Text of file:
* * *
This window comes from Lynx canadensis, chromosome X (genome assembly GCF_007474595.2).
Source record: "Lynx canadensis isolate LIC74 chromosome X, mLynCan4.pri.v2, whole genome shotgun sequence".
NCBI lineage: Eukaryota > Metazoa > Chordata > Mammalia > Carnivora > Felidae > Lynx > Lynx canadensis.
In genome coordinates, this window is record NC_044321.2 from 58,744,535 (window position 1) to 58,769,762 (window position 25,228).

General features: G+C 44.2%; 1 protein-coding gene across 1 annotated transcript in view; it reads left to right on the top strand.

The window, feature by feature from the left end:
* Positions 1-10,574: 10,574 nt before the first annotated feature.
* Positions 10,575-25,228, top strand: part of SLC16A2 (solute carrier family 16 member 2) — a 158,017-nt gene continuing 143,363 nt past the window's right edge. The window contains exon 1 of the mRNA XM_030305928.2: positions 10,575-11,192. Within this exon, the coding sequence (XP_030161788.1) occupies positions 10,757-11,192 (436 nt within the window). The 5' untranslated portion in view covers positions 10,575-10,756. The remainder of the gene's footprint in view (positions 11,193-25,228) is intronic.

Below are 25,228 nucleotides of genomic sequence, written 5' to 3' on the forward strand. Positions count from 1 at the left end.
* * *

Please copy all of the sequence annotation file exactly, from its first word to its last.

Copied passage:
This window comes from Lynx canadensis, chromosome X (genome assembly GCF_007474595.2).
Source record: "Lynx canadensis isolate LIC74 chromosome X, mLynCan4.pri.v2, whole genome shotgun sequence".
NCBI lineage: Eukaryota > Metazoa > Chordata > Mammalia > Carnivora > Felidae > Lynx > Lynx canadensis.
In genome coordinates, this window is record NC_044321.2 from 58,744,535 (window position 1) to 58,769,762 (window position 25,228).

General features: G+C 44.2%; 1 protein-coding gene across 1 annotated transcript in view; it reads left to right on the top strand.

The window, feature by feature from the left end:
* Positions 1-10,574: 10,574 nt before the first annotated feature.
* Positions 10,575-25,228, top strand: part of SLC16A2 (solute carrier family 16 member 2) — a 158,017-nt gene continuing 143,363 nt past the window's right edge. The window contains exon 1 of the mRNA XM_030305928.2: positions 10,575-11,192. Within this exon, the coding sequence (XP_030161788.1) occupies positions 10,757-11,192 (436 nt within the window). The 5' untranslated portion in view covers positions 10,575-10,756. The remainder of the gene's footprint in view (positions 11,193-25,228) is intronic.

Below are 25,228 nucleotides of genomic sequence, written 5' to 3' on the forward strand. Positions count from 1 at the left end.